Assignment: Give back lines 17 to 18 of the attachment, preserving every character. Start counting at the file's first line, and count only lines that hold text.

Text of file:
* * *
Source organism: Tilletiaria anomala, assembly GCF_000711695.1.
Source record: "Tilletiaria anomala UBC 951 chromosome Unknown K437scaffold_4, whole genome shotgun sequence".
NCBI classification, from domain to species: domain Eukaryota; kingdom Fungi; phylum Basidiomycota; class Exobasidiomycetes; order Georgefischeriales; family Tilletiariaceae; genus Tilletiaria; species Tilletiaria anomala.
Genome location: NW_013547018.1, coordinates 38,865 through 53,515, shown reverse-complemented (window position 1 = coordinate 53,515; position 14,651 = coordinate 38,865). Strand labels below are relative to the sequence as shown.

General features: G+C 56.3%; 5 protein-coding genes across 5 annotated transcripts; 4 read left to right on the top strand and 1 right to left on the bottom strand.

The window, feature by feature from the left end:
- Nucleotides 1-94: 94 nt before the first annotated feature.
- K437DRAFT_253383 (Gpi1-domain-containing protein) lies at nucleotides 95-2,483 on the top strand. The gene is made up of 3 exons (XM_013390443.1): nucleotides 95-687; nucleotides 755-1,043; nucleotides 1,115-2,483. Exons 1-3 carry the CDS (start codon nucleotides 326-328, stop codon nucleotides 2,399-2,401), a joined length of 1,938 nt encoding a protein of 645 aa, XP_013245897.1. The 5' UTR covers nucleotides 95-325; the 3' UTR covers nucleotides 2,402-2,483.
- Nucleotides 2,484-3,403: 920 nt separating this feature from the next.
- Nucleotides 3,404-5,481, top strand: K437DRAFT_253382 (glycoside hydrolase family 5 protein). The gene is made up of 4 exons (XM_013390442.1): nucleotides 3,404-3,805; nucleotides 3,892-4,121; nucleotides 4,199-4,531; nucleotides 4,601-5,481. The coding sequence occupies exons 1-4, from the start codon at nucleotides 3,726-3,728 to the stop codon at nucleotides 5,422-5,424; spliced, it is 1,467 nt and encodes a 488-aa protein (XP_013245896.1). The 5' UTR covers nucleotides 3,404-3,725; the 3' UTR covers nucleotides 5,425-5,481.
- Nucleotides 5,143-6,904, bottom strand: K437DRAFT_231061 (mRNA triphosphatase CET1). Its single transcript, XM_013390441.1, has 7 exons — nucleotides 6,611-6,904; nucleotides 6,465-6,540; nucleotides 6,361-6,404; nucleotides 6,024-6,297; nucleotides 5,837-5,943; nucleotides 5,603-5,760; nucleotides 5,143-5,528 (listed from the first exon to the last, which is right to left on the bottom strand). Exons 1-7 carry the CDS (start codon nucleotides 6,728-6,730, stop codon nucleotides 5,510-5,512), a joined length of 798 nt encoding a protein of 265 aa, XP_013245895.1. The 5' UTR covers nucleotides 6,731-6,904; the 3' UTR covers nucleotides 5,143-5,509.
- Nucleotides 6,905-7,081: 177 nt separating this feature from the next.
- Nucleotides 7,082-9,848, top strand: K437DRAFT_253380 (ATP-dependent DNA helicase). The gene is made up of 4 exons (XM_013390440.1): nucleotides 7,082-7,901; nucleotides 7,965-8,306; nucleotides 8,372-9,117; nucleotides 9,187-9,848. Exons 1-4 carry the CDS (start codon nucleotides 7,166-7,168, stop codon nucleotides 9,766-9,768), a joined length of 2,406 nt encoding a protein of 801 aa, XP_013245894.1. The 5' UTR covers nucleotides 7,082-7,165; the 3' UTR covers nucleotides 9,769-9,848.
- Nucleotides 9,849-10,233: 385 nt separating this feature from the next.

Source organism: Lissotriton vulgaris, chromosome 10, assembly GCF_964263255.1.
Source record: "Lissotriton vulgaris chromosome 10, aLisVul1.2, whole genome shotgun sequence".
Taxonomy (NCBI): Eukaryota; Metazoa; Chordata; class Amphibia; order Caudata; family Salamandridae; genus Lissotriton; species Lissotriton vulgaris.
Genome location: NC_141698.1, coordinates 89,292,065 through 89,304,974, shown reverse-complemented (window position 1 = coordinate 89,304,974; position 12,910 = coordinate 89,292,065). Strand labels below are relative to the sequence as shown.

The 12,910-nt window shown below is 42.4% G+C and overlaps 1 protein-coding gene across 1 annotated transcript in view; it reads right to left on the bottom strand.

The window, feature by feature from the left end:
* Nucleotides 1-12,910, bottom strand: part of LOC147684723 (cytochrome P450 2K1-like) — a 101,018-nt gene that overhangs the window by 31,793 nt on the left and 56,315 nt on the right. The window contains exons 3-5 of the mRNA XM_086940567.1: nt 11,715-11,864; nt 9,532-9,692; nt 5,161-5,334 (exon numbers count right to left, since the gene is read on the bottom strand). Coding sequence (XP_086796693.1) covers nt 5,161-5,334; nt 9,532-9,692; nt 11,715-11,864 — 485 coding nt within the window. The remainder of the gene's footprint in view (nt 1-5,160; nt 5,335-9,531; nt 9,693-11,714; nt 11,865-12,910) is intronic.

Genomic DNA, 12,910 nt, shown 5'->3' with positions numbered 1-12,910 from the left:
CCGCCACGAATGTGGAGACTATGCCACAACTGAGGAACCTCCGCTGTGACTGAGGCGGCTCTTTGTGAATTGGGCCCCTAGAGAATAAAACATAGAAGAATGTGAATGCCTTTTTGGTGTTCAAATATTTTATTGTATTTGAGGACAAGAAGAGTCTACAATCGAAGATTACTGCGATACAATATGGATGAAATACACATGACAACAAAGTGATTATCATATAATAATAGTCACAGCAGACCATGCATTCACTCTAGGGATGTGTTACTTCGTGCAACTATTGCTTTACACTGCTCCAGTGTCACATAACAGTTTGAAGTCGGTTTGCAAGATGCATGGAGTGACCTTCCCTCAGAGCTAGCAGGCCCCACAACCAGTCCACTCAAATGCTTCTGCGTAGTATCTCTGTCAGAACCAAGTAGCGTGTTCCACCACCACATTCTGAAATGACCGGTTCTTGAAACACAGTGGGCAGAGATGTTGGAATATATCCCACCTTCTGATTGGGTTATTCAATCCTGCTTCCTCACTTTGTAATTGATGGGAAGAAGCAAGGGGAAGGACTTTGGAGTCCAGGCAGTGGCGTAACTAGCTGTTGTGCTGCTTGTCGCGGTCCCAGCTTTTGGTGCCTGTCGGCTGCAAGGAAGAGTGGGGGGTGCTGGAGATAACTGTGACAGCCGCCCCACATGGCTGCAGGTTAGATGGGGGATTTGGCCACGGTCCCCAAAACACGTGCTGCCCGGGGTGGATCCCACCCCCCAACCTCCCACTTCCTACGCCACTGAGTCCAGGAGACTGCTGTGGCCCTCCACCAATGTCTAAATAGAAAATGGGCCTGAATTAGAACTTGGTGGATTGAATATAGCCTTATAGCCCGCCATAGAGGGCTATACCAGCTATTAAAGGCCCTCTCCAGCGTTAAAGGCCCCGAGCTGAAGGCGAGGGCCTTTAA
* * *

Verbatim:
Taxonomy (NCBI): Eukaryota; Metazoa; Chordata; class Amphibia; order Caudata; family Salamandridae; genus Lissotriton; species Lissotriton vulgaris.
Genome location: NC_141698.1, coordinates 89,292,065 through 89,304,974, shown reverse-complemented (window position 1 = coordinate 89,304,974; position 12,910 = coordinate 89,292,065). Strand labels below are relative to the sequence as shown.